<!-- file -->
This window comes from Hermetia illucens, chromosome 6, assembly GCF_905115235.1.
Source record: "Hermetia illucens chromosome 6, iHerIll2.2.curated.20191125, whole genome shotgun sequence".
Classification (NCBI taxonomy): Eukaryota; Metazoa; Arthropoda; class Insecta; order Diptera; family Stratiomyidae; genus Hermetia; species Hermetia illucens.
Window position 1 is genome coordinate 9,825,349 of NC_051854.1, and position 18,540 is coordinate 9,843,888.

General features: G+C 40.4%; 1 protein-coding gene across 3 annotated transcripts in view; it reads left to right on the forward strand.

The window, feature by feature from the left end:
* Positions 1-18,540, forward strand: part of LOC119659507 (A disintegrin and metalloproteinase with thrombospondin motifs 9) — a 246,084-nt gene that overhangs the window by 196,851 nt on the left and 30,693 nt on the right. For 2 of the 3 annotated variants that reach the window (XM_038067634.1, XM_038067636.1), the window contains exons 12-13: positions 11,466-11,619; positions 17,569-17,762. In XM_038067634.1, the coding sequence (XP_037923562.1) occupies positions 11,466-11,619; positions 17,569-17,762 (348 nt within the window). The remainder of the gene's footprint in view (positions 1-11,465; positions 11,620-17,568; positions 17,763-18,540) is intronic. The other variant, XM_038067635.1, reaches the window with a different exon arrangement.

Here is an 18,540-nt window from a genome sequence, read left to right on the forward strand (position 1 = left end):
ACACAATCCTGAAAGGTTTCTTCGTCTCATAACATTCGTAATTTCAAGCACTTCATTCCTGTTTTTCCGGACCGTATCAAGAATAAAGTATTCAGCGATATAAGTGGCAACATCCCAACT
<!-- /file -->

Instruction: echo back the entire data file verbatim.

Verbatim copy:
This window comes from Hermetia illucens, chromosome 6, assembly GCF_905115235.1.
Source record: "Hermetia illucens chromosome 6, iHerIll2.2.curated.20191125, whole genome shotgun sequence".
Classification (NCBI taxonomy): Eukaryota; Metazoa; Arthropoda; class Insecta; order Diptera; family Stratiomyidae; genus Hermetia; species Hermetia illucens.
Window position 1 is genome coordinate 9,825,349 of NC_051854.1, and position 18,540 is coordinate 9,843,888.

General features: G+C 40.4%; 1 protein-coding gene across 3 annotated transcripts in view; it reads left to right on the forward strand.

The window, feature by feature from the left end:
* Positions 1-18,540, forward strand: part of LOC119659507 (A disintegrin and metalloproteinase with thrombospondin motifs 9) — a 246,084-nt gene that overhangs the window by 196,851 nt on the left and 30,693 nt on the right. For 2 of the 3 annotated variants that reach the window (XM_038067634.1, XM_038067636.1), the window contains exons 12-13: positions 11,466-11,619; positions 17,569-17,762. In XM_038067634.1, the coding sequence (XP_037923562.1) occupies positions 11,466-11,619; positions 17,569-17,762 (348 nt within the window). The remainder of the gene's footprint in view (positions 1-11,465; positions 11,620-17,568; positions 17,763-18,540) is intronic. The other variant, XM_038067635.1, reaches the window with a different exon arrangement.

Here is an 18,540-nt window from a genome sequence, read left to right on the forward strand (position 1 = left end):
ACACAATCCTGAAAGGTTTCTTCGTCTCATAACATTCGTAATTTCAAGCACTTCATTCCTGTTTTTCCGGACCGTATCAAGAATAAAGTATTCAGCGATATAAGTGGCAACATCCCAACT